the federal government is subsidizing the new Chevrolet Volt, retailing at $41,000, with a tax credit of $7,500. Imagine if the tax credit were $50,000! If new reactors can produce competi tive power, they don’t need subsidies; if not, they don’t deserve subsidies. Yet nuclear subsidies to some of the world’s largest corporations have become shockingly large. A Maryland reactor’s developer reckoned just its requested federal loan guarantee would transfer $14.8 billion of net present value, comparable to its construction cost, from American taxpayers to the project’s 50/50 owners—Électricité de France (EDF), 84 percent owned by the French government, and a private utility 9.5 percent owned by EDF. The project’s builder, AREVA, is 93 percent owned by the French state, yet has been promised a $2 billion U.S. loan guarantee for a fuel plant competing with an American one. EDF just booked a billion-euro loss provision, mainly over the Maryland plant’s deteriorating prospects. AREVA’s construction fiascoes in Finland and France have “seriously shaken” con dence, says EDF’s ex-chairman, and four nations’ safety regulators have criticized the design. Meanwhile, the chairman of Exelon, the top U.S. nuclear operator, says cheap natural gas will postpone new nuclear plants for a decade or two. Slack electricity demand and unpriced carbon emissions further weaken the nuclear case. Markets would therefore charge a risk premium. But U.S. nuclear power evades market disci pline —or did until October 8, 2010, when the Maryland promoter shelved the project because, for its $7.5 billion federal loan guarantee, it would have to have paid an “unworkable” $0.88 billion fee, or 11.6 percent, to cover the default risk to taxpayers. Another $8.3 billion of the $18.5 billion nuclear loan guarantees authorized in 2007 was provisionally issued in February to two Georgia reactors. Taxpayers will be on the hook for about $100 per American family. To o set that risk, the Department of Energy proposed to charge a default fee that’s only a small fraction of the likely loss rate that the Congressional Budget THEWWEEKLY T HE EEKLY STANDARD S T ANDARD // 15 15

carbon per dollar, 20-40 times faster, titled, “New Nuclear—the Economics Office and Government Accountability than new nuclear power—saving trilSay No.” That’s why central planners Office have estimated. In bankruptcy, lions of dollars over decades and avoidtaxpayers wouldn’t even recover before bought all 61 reactors now under con ing vast financial risks. struction worldwide. None were freeprivate lenders—not that there are any Still uncompetitive despite 60 years market transactions. Subsidies can’t private lenders. The Treasury’s Federal of handouts, nuclear developers clamor reverse bleak fundamentals. A defibrilFinancing Bank, financed by new Treasury debt, would issue the DOE-guarlated corpse will jump but won’t revive. for ever greater subsidies. The White anteed loan. Failure would cost taxAmerican taxpayers already reimHouse, Senate, and House all propayers $8.2 billion net. The developer burse nuclear power developers for pose expanded federal loan guarantees keeps any upside. legal and regulatory delays. A unique ($36 billion was the White House figThe Georgia project’s loan-guar - law caps liability for accidents at a presure); developers demand at least $100 antee default fee is much lower than ent value only one-third that of BP’s billion. The Clean Energy Deploythe Maryland plant’s, partly because $20 billion trust fund for oil-spill costs; ment Administration endorsed by both the Georgia developers have already any bigger damages fall on citizens. Yet houses of Congress could issue unlimshifted more of their remaining risks the competitive risks facing new reactors ited loan guarantees without congresto ratepayers. Their project is sional oversight. It would prob54 percent owned by municipal ably fund nuclear and renew utilities and rural co-ops with able energy like the recipe for access to cheaper financing than elephant-and-rabbit stew—one private utilities, including subsielephant, one rabbit. dized stimulus bonds. Some of Bureaucrats, not credit markets, would evaluate risks and these munis and co-ops signed pick winners. Taxpayers would 50-year contracts with the become America’s main energy nuclear operators that would put financiers and almost exclusive them and their customers on the nuclear risk-takers. America’s hook even for power not needed once market-based electricity or wanted. In 1982-83, the analoinvestments would work like gously financed five-reactor WPPSS (“Whoops”) project China’s, Russia’s, and France’s in the Northwest defaulted on nuclear command economies. municipal bonds, vaporizing $3This is bipartisan folly. $4 billion in today’s dollars. As nuclear subsidies spiral The Sequoyah nuclear generating station, near Chattanooga Moreover, a few southeasttoward fiscal ruin, brave voices ern states now make utility customers are uninsured, high, and escalating. protest from a handful of think tanks: finance new reactors in advance—often Since 2000, as nuclear power’s cost the Heritage Foundation, the Cato whatever they cost, whether they ever projections have more than tripled, Institute, the George C. Marshall Instirun, no questions asked, plus a return its share of global electricity genera tute, the American Enterprise Instito the utilities for risks that they no tion has fallen from 17 percent to 13 tute, the Competitive Enterprise Instilonger bear. This scraps all five bedpercent. That of cogeneration (making tute, the National Taxpayers Union, rock principles of utility regulation: electricity together with useful heat in Taxpayers for Common Sense. Yet payment only for service delivered factories or buildings) and renewables most congressional budget hawks— and only for used and useful assets; (excluding big hydropower projects) supposedly sages of circumspection rose from 13 percent to 18 percent. and defenders of free markets—urge accountability for cost and prudence; more nuclear socialism. return matching risk; and no commisThese bite-sized, modular, quickly Here’s a principled alternative: sion able to bind its successors. Such built projects—with financial risks, Reverse the energy subsidy armslaws re-create for nuclear power the costs, and subsidies generally below race. Don’t add subsidies; subtract same moral hazard that just shredded nuclear’s and declining —now domithem. Take markets seriously. Not just America’s financial sector. nate global power investments. Last for nuclear and fossil fuels but for all year, renewables (wind, water, solar, geothermal), excluding large hydroso-called “clean” technologies, head ith such juicy incentives, why electric dams, attracted $131 billion toward zero energy subsidies, free won’t private investors finance of private capital and added 52 billion enterprise, risk-based credit pricing, reactors? In 2005-08, with the strongest watts. Global nuclear output fell for the competition on merit, cheaper energy subsidies, capital markets, and nuclear past three years, capacity for two. services, greater energy security, and politics in history, why couldn’t 34 proThis market shift helps protect the dwindling deficits. posed reactors raise any private capiclimate. Renewables, cogeneration, and Who wouldn’t like that? Why don’t tal? Because there’s no business case. efficiency can displace 2-20 times more we find out? As a recent study by Citibank U.K. is ♦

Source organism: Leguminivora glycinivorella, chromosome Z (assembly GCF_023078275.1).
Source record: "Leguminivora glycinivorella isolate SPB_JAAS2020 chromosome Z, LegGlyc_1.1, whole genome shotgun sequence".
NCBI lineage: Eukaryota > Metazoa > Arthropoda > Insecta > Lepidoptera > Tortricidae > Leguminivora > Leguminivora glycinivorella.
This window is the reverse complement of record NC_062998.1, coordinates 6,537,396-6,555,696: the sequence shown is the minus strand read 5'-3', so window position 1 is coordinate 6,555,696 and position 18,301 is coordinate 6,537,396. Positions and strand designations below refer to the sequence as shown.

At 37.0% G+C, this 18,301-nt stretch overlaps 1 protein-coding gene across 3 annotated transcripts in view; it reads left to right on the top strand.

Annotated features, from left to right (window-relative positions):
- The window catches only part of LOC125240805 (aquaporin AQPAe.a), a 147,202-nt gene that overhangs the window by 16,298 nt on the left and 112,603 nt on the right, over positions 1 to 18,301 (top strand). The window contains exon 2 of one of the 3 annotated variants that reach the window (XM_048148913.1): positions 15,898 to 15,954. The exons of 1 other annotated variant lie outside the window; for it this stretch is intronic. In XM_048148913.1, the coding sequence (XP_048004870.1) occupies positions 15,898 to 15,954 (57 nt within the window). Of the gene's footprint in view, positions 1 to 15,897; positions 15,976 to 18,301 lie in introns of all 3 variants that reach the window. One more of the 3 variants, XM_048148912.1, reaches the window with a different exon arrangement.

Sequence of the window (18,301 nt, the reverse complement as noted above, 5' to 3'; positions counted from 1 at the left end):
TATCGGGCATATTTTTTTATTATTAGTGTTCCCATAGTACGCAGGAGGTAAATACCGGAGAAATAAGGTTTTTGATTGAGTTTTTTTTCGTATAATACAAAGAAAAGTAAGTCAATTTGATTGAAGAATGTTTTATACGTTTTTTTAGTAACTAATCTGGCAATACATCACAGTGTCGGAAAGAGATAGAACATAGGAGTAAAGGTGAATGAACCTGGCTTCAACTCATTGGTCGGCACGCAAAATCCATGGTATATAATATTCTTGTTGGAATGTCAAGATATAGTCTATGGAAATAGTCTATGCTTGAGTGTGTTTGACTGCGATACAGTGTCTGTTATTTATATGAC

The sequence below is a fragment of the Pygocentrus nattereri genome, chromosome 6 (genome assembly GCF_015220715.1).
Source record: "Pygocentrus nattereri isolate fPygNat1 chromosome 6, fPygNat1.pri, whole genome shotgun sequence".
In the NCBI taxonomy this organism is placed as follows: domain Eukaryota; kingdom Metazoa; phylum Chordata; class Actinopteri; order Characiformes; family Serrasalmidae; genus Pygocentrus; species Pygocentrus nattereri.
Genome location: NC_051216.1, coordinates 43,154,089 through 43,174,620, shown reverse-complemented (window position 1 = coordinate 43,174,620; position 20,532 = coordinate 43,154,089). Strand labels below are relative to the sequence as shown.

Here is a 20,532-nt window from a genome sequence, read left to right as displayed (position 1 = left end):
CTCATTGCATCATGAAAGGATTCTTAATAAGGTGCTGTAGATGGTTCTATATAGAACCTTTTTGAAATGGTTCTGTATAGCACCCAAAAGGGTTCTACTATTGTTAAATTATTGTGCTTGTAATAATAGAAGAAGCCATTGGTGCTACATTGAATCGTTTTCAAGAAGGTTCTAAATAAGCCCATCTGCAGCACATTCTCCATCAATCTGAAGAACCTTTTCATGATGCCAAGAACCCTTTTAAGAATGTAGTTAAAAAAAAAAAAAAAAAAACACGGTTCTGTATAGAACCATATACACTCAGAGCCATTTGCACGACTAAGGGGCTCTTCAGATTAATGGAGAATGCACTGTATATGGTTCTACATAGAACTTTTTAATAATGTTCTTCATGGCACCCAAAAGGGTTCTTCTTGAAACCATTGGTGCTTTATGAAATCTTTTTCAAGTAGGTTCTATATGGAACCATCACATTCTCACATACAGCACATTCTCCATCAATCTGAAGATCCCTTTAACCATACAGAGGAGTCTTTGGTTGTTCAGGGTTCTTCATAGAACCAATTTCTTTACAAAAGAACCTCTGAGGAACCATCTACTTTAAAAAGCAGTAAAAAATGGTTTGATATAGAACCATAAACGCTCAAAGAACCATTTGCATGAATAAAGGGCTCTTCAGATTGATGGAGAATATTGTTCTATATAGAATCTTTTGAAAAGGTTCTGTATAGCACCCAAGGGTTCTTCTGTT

25,2010 2010 OOCTOBER CT O BER 25,

Nuclear Socialism  

Article of Amory Lovins about nuclear energy